PEOPLE OF MI V NICHOLAS A MECONIAnnotate this Case
STATE OF MICHIGAN
COURT OF APPEALS
PEOPLE OF THE STATE OF MICHIGAN,
January 24, 2008
Wayne Circuit Court
LC No. 06-100055
NICHOLAS A. MECONI,
Advance Sheets Version
Before: Servitto, P.J., and Sawyer and Murray, JJ.
SAWYER, J. (concurring).
Although I agree with the result reached by the majority, and do not necessarily disagree
with its reasoning, I write separately because I believe we should address the substantive issue
raised. We are asked in this appeal to determine whether a crime victim may be sequestered
despite his or her right, under Const 1963, art 1, § 24(1) to be present at "trial and all other court
proceedings the accused has the right to attend." I would hold that a victim may not be
Defendant was charged with aggravated assault, MCL 750.81a, against his cousin, Nikki
Kleinsorge. At the outset of the bench trial in the 25th District Court, the trial court ordered that
the witnesses be sequestered. Although other witnesses left, Kleinsorge did not leave, apparently
on the advice of the crime victim's advocate. Kleinsorge's presence in the courtroom was not
discovered until after both the prosecutor and the defense attorney made their opening statements
and Kleinsorge was called as the prosecutor's first witness.
Defendant moved for a mistrial on the basis of the violation of the sequestration order,
arguing that the victim had heard the defense's opening statement and, therefore, was "prepared"
for her testimony. The trial court granted the mistrial. Thereafter, defendant moved to exclude
Kleinsorge's testimony at the new trial because, having heard the opening statement at the
original trial, she knew defendant's trial strategy, a description of the expected testimony of
defense witnesses, and other evidence defendant intended to introduce. The trial court granted
the motion, excluding Kleinsorge's testimony at trial. The prosecutor sought an interlocutory
appeal to the circuit court, which ultimately denied the prosecutor's application for leave to
appeal. This Court thereafter granted the prosecutor's application for leave to appeal in this
The sequestration of witnesses is addressed by both court rule and statute. First, MRE
615 provides as follows:
At the request of a party the court may order witnesses excluded so that
they cannot hear the testimony of other witnesses, and it may make the order of its
own motion. This rule does not authorize exclusion of (1) a party who is a natural
person, or (2) an officer or employee of a party which is not a natural person
designated as its representative by its attorney, or (3) a person whose presence is
shown by a party to be essential to the presentation of the party's cause.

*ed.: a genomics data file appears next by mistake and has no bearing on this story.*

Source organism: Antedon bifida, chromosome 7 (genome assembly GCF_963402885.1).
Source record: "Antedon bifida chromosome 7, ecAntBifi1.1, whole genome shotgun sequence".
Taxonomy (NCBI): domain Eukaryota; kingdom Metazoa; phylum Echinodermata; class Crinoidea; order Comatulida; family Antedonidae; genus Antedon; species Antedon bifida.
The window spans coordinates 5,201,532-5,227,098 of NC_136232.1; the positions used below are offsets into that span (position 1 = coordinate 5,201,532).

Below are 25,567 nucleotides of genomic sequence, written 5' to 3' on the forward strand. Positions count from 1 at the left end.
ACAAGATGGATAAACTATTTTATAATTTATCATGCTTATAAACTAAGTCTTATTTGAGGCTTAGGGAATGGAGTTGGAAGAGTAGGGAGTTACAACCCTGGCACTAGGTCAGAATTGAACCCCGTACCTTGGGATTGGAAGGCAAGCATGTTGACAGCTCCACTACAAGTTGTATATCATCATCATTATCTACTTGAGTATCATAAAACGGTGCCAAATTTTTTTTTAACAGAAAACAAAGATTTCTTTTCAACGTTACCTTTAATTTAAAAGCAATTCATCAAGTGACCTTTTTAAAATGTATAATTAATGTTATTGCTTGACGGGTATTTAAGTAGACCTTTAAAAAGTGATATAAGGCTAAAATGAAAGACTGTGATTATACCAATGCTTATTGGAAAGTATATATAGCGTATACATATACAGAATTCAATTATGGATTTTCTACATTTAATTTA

Next, MCL 780.761, which is part of the Crime Victim's Rights Act, specifically addresses the
issue of the sequestration of a victim who will be called as a witness:
The victim has the right to be present throughout the entire trial of the
defendant, unless the victim is going to be called as a witness. If the victim is
going to be called as a witness, the court may, for good cause shown, order the
victim to be sequestered until the victim first testifies. The victim shall not be
sequestered after he or she first testifies.
There is little doubt that the trial court's order sequestering the victim before her testimony (i.e.,
during opening statements) was consistent with both the rule of evidence and the statute. But the
inquiry does not end there because there is also a constitutional provision establishing certain
rights for the victims of crime.
Const 1963, art 1, § 24 provides in pertinent part as follows:
(1) Crime victims, as defined by law, shall have the following rights, as
provided by law:
* * *
The right to attend trial and all other court proceedings the accused has the
right to attend.
* * *
(2) The legislature may provide by law for the enforcement of this section.
This constitutional provision clearly grants the victim the right to be present at the entire trial to
the same extent that the defendant is so entitled. And it is undisputed that a defendant has the
right to be present during opening statements. The question before us then becomes whether the
grant of authority to the legislature to "provide by law" for the enforcement of the constitutional
provision carries with it the grant of authority to restrict the otherwise absolute grant of a right to
the victim to be present during the entire trial. I conclude that it does not.
Defendant first argues that the constitutional provision does not authorize a victim to
disobey a sequestration order. This argument, however, is backwards. The question is not
whether the constitution authorizes a violation of a sequestration order, but whether a statute or
court rule may authorize sequestration despite the constitutional provision.
Defendant next argues that the impingement on the victim's right to attend the trial
caused by the sequestration was minimal as opening statements took less than four minutes. Not
only does this argument overlook the fact that in many cases the exclusion would be longer than